The HPLC system consisted of an Ultimate 3000 binary (U) HPLC pump, a vacuum degasser, a column temperature controller, and an autosampler (Thermo Scientific, Waltham, MA, USA). The column temperature was maintained at 25 °C. The lipid extracts were injected onto a LiChrospher 2* 250-mm silica-60 column, 5 μm particle diameter (Merck, Darmstadt, Germany). The phospholipids were separated from interfering compounds by a linear gradient between solution B (chloroform/methanol, 97:3, v/v) and solution A (methanol/water, 85:15, v/v). Solutions A and B contained 5 and 0.2 ml of 25% (v/v) aqueous ammonia per liter of eluent, respectively. The gradient (0.3 ml/min) was as follows: 0–1 min 10%A, 1–4 min, 10%A–20%A, 4–12 min 20%A–85% A; 12–12.1 min, 85%A–100% A; 12.1–14.0 min, 100% A, 14–14.1 min, 100%A–10%A and 14.1–15 min, equilibration with 10% A. All gradient steps were linear, and the total analysis time, including the equilibration, was 15 min. A Q Exactive Plus MS (Thermo Scientific) was used in the negative and positive electrospray ionization mode. Nitrogen was used as the nebulizing gas. The source collision-induced dissociation collision energy was set at 0 V. The spray voltage was 2500 V, and the capillary temperature was 256 °C. In both negative and positive modes, mass spectra of phospholipid molecular species were obtained by continuous scanning from m/z 150 to m/z 2000 with a resolution of 280.000 (FMWH at m/z 200).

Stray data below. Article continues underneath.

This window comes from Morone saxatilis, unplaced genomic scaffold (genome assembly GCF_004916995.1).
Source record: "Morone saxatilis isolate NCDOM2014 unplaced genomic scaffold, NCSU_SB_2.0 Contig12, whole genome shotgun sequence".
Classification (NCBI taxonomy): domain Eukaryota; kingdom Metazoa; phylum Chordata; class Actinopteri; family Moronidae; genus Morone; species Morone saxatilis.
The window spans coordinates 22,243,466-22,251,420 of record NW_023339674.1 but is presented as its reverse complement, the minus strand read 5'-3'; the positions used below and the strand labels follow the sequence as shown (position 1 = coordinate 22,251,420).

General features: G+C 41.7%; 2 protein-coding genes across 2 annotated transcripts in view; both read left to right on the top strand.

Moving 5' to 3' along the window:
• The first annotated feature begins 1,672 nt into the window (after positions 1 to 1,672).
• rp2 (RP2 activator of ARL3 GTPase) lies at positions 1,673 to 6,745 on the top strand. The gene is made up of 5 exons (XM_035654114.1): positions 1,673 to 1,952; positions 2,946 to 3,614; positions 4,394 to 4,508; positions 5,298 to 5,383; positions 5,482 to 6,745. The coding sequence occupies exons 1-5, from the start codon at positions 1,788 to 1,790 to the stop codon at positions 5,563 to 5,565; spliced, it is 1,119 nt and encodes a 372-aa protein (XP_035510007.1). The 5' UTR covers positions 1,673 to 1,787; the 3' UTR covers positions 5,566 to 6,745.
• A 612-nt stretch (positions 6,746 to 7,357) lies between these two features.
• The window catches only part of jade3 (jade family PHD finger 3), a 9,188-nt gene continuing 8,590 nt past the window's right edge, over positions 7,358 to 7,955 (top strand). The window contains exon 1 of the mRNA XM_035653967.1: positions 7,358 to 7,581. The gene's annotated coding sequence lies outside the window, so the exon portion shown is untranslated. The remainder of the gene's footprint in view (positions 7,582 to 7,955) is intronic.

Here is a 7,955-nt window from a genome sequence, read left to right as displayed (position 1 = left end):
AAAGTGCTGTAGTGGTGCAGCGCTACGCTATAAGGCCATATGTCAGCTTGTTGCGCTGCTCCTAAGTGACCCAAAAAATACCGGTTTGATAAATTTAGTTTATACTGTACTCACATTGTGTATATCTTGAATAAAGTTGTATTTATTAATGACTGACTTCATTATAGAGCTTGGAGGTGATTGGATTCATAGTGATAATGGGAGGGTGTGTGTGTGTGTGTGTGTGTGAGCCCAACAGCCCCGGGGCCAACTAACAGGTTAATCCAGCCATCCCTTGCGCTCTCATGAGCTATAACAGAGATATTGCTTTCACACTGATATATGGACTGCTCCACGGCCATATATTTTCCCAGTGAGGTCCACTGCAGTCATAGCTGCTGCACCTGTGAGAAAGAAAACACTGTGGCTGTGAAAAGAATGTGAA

For bioinformatic analysis of the data, the raw HPLC/MS data were converted to an mzXML format using msConvert for the Negative Scan data and ReAdW for the Positive Scan data. The data set was processed using a semi-automated metabolomics pipeline written in the R programming language []. In brief, it consisted of the following five steps: (1) pre-processing, (2) identification of metabolites, (3) isotope correction, (4) normalization and scaling and (5) statistical analysis, using the XCMS R package.

Isolation of mitochondria and analysis of ETC complex I-III activity

Cardiac mitochondria were isolated and enzymatic activities of complex I-III segment and citrate synthase were measured spectrophotometrically, as previously described [4].

Statistical analysis

Statistical analysis, reported as means ± standard deviations, was performed with one-way ANOVA. Post-hoc analyses of echocardiographic indices were performed using the Mann-Whitney non-parametric test. For statistical comparison of cardiolipin content between the groups, one-way ANOVA with post-hoc Bonferroni correction was used. A probability value of 0.05 or lower was considered significant.


Chronic isoproterenol treatment exacerbates the cardiac dysfunction in TazKD mice

Without stress, 4.5-month-old TazKD mice exhibited normal systolic function and did not differ from WT controls. We investigated whether chronic cardiac stress secondary to β-adrenergic stimulation would aggravate the cardiac phenotype in TazKD mice. Isoproterenol was administered to 2.5-month-old WT and TazKD mice using subcutaneously implanted micro-osmotic pumps. Echocardiographic assessment of cardiac function in Iso-treated mice was performed at 4.5 months of age. Results show that systolic indices were preserved in Iso-treated WT mice (Fig. 1). In contrast, in TazKD mice, treatment with Iso for 2 weeks unveiled significant impairment in cardiac contractile function. Left ventricular ejection fraction (LV EF) and left ventricular fractional shortening (LV FS) were markedly reduced in Iso-treated TazKD mice compared to untreated TazKD mice or Iso-treated WT controls, consistent with impending cardiomyopathy (Fig. 1). Thus, TazKD in mice had no obvious impact on systolic function at 4.5 months of age. At the same age, TazKD mice undergoing an additional β-adrenergic stress developed a more severe cardiac phenotype with impaired systolic function.